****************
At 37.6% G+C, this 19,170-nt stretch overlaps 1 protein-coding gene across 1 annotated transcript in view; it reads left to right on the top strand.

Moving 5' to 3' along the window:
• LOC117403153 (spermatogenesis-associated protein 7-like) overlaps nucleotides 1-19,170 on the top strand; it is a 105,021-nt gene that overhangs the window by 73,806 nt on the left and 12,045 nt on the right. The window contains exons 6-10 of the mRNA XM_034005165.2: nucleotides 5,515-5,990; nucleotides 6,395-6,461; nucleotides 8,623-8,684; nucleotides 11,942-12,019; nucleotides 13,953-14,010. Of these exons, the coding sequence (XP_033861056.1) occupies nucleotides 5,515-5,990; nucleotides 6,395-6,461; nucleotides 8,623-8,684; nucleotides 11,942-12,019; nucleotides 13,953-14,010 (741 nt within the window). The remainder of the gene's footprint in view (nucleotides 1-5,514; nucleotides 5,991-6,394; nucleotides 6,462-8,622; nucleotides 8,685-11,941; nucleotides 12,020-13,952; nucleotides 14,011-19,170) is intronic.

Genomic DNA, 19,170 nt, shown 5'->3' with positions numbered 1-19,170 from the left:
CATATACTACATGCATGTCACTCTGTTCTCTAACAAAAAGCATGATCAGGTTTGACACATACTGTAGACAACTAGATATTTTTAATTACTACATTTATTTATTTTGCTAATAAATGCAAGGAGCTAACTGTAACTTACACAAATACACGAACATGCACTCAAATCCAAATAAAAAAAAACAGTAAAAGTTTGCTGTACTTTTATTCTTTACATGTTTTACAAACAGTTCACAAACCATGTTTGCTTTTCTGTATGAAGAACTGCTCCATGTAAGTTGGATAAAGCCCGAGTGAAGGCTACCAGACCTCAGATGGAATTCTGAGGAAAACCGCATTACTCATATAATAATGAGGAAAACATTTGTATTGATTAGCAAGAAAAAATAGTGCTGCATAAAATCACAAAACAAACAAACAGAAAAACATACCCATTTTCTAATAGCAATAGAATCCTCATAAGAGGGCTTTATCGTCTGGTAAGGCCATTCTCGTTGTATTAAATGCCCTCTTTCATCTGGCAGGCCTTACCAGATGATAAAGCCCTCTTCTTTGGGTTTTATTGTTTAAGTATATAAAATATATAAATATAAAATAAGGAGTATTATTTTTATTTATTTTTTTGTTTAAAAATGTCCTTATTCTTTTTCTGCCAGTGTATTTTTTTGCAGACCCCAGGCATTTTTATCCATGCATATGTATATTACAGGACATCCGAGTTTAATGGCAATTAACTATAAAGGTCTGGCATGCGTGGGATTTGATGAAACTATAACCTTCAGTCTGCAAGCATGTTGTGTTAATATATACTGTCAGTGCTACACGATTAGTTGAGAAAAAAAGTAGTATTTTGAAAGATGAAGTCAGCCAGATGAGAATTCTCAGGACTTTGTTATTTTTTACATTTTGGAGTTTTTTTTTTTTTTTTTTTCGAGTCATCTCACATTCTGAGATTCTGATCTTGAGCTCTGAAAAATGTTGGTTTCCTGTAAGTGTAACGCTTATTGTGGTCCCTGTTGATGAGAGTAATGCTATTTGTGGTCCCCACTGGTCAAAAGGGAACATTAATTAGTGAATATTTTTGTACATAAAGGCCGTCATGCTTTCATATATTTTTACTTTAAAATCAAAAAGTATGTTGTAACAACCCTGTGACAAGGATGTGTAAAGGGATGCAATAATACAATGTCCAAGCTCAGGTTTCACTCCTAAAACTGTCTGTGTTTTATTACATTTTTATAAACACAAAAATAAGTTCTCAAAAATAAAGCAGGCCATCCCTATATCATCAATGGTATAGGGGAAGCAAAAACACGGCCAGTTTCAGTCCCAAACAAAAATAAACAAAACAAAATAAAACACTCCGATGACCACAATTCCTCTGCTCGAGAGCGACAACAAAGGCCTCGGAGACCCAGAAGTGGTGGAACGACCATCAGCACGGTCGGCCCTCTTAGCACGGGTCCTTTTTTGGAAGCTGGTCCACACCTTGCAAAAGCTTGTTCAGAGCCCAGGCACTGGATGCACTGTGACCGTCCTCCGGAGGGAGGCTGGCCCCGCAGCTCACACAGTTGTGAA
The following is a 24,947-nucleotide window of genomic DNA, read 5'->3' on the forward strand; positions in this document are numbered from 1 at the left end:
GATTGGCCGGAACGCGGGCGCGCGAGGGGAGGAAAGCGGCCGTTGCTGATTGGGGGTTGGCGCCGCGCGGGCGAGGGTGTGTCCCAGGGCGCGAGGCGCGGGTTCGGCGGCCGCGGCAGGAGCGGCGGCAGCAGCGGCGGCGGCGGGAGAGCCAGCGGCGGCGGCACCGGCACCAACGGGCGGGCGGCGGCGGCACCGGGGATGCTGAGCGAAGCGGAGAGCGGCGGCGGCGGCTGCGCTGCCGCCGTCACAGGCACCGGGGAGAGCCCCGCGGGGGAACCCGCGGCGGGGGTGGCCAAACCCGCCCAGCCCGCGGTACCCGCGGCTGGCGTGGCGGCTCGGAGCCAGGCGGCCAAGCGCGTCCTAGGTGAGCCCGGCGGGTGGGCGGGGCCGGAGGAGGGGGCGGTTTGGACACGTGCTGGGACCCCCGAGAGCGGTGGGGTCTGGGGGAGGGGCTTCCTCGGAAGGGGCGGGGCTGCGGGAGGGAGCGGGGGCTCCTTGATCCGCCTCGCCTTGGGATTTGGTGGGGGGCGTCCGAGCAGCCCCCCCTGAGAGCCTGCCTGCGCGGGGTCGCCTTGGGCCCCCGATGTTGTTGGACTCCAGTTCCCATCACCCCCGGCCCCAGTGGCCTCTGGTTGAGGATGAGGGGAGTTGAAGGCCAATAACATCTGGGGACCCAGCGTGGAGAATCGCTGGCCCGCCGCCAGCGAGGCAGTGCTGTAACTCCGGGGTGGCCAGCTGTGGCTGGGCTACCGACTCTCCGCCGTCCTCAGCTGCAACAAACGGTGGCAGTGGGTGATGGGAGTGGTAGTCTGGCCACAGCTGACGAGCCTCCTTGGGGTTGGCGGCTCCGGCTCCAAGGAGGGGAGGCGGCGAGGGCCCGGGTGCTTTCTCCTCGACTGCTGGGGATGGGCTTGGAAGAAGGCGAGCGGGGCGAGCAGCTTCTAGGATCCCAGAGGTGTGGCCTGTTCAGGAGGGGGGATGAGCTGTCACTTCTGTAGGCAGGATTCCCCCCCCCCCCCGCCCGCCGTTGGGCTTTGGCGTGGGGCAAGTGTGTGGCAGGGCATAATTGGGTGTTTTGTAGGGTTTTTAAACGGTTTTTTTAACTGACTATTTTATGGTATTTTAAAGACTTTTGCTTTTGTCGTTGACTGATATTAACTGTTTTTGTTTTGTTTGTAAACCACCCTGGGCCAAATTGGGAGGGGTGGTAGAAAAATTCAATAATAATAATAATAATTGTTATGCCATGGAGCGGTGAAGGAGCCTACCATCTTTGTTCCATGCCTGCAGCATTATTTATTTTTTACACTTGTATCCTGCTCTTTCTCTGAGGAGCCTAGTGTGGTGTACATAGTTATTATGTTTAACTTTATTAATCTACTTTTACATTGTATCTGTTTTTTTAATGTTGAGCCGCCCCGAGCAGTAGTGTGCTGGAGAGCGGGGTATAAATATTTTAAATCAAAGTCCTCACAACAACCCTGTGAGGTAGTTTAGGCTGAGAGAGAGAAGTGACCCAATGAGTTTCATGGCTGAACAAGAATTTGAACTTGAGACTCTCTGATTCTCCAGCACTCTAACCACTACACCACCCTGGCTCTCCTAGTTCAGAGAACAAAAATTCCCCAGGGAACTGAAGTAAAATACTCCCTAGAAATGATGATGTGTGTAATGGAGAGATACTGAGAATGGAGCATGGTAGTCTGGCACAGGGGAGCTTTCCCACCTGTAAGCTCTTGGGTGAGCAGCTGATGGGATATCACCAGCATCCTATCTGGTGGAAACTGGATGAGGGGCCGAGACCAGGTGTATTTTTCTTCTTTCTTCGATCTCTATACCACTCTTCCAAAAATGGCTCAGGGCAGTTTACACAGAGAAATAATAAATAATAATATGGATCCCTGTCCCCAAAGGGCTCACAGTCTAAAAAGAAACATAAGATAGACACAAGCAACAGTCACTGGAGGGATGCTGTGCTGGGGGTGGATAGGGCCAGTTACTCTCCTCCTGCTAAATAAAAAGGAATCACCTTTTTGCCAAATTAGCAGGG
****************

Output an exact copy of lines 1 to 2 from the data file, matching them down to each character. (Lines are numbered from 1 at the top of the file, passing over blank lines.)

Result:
At 37.6% G+C, this 19,170-nt stretch overlaps 1 protein-coding gene across 1 annotated transcript in view; it reads left to right on the top strand.

Moving 5' to 3' along the window: